Everything Classic Children’s Literature Taught Me About Writing

Everything Classic Children’s Literature Taught Me About Writing

There’s a scene in Maud Hart Lovelace’s Betsy and Tacy Go Downtown where Betsy’s mother helps ten-year-old Betsy turn an old trunk into a writing desk.

Naturally, I asked my mother to do the same thing.

If I remember correctly, she let me use an old suitcase. I put my pens and papers inside it, carried it up to the top of the bunkbed I shared with my sister, and pretended I was Betsy Ray for an afternoon.

I didn’t keep using the suitcase, though, because I didn’t need it. I wrote everywhere, filling notebooks and diaries and the backsides of printer paper with stories. It wasn’t the desk that made me a writer.

But it didn’t hurt to have a model like Betsy. She taught me to pay attention to the color of apple blossoms and to get a good night’s sleep before tackling a challenging writing project.

She also taught me that once your writing is out in the world, other people can share and spread it far beyond its original intended readership. Both Betsy Ray and Laura Ingalls, as you might remember, wrote song parodies making fun of peers or teachers. In both cases, the parodies “went viral,” with disastrous consequences.

Describing what I saw

Laura was another childhood role model; even though she doesn’t spend much time writing in the Little House books — possibly because a slate pencil cost a half-penny — any young reader who pays attention to the book’s covers can figure out who Laura Ingalls grew up to become.

Laura taught me to describe the world so it could be understood by someone else.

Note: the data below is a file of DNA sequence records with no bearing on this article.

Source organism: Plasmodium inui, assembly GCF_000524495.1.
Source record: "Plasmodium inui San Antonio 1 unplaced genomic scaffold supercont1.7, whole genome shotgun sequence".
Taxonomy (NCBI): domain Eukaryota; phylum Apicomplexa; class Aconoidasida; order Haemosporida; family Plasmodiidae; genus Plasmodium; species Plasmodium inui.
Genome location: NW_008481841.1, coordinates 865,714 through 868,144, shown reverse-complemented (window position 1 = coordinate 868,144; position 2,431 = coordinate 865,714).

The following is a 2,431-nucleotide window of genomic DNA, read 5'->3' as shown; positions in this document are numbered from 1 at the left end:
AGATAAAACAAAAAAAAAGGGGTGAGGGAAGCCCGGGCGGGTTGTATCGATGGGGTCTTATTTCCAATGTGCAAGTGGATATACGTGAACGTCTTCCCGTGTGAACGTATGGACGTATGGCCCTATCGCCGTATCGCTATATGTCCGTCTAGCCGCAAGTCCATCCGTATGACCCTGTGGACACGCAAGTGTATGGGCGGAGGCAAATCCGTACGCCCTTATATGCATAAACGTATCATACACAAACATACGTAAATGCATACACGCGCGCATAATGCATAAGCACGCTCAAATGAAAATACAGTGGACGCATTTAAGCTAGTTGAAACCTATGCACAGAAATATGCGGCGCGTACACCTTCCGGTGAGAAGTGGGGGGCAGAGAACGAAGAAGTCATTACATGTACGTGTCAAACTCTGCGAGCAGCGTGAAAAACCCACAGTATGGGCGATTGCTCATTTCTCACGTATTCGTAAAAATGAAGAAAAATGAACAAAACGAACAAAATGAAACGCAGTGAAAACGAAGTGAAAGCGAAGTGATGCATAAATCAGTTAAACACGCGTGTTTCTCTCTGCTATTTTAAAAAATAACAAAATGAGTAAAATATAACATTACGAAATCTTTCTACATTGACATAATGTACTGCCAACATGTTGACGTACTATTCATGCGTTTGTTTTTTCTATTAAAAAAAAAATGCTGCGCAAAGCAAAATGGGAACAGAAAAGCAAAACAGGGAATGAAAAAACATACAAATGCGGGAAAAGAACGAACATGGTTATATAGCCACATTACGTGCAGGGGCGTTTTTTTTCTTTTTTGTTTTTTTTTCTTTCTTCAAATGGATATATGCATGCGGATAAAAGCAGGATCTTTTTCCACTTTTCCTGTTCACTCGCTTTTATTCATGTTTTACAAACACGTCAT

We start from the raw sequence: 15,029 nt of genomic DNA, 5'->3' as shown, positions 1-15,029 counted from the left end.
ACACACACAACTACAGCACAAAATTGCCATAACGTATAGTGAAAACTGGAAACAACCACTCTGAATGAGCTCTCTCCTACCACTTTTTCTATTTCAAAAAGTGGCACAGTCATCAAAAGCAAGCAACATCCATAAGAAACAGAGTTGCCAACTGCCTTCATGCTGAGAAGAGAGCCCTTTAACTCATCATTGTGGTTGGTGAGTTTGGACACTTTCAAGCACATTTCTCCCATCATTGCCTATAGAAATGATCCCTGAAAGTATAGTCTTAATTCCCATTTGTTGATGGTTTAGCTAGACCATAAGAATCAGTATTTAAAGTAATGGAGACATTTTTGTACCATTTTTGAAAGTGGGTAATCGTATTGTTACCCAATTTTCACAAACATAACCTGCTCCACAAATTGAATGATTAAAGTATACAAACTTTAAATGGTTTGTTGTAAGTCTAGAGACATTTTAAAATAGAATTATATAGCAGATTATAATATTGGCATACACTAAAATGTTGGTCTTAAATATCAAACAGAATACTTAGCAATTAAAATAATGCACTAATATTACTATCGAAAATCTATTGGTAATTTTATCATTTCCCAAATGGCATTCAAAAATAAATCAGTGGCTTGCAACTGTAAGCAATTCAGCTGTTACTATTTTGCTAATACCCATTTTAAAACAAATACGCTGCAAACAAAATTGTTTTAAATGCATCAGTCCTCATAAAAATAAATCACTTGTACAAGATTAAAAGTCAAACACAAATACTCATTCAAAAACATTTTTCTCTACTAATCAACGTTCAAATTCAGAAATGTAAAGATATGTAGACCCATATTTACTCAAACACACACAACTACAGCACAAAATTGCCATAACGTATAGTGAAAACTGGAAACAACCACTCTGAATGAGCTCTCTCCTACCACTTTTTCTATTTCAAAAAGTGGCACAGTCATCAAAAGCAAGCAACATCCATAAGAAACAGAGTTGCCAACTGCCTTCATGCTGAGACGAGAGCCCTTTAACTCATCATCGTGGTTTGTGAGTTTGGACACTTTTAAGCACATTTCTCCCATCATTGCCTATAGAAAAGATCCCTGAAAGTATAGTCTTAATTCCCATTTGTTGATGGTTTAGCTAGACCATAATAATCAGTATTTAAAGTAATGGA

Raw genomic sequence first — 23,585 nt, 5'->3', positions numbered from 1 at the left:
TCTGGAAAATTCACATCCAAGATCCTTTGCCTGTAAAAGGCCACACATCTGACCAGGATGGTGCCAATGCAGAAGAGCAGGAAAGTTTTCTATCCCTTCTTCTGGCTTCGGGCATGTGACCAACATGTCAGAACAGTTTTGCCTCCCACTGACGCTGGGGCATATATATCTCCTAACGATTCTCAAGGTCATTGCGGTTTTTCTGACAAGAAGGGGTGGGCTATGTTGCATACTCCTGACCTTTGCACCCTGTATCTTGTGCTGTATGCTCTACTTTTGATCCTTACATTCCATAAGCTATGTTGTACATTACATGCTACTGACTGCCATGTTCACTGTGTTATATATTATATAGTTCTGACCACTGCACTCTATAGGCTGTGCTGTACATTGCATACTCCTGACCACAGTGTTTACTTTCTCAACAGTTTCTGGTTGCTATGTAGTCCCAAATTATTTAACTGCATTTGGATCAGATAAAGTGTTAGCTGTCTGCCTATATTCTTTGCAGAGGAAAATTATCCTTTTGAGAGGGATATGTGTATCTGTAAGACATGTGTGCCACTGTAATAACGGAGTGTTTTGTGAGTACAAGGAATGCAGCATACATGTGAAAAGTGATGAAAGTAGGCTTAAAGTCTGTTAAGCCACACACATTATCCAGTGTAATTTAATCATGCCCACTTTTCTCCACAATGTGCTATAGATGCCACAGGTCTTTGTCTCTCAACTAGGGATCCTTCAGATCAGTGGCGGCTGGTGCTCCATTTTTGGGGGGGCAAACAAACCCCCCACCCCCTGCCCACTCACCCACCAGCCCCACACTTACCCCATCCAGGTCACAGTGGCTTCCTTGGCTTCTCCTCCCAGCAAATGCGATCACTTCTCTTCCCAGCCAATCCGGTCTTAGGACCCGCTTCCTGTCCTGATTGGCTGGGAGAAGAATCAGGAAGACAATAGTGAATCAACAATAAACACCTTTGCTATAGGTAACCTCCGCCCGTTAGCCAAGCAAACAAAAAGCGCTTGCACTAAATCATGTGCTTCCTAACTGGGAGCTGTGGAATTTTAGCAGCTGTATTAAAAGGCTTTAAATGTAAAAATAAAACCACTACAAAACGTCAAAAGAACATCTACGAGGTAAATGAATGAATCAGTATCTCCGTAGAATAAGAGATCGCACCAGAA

We see Laura do this literally in By the Shores of Silver Lake, when she describes the train and its passengers to her older sister Mary, who lost her eyesight to scarlet fever. But we also see Laura Ingalls Wilder (along with Rose Wilder Lane) do this throughout the Little House series, describing butter churning and dime sociables and what it felt like to drink lemonade for the first time: the first sip sweet; the second one sour.

I tried to replicate that discovery every time I drank a cup of powdered lemonade — which, of course, was not the same thing.

children's literatureCombining imagination and craft

I also tried to replicate Marilla Cuthbert’s famous raspberry cordial, working with my mom to carefully follow the recipe in The Anne of Green Gables Cookbook. I remember it tasting sticky, and I think we poured most of it down the drain. Like Anne Shirley, I was — and still am — an enthusiastic if not particularly talented cook.

But Anne taught me to use my imagination; to see what a tree or a dress or a potted geranium might become if it were renamed or rewritten. Her shadow-sister Emily (of New Moon) taught me to be assiduous about craft. I love that L.M. Montgomery gave us both of these young writers as models: Anne with her Story Club, sharing their first drafts; Emily, in her attic, cutting out every sentence she’s no longer proud of.

Selling my work and expanding my career

Unlike Anne and her brush with the Rollings Reliable Baking Powder Company, I’ve never had a problem writing advertorials. I’m much more like Jo March in that aspect; if a publication is willing to pay, then I’m willing to write for them.

Like Jo, I’ve become more discerning about the work I take on as my freelance career has progressed. I also recently published a novel that I describe as a “Millennial Little Women.”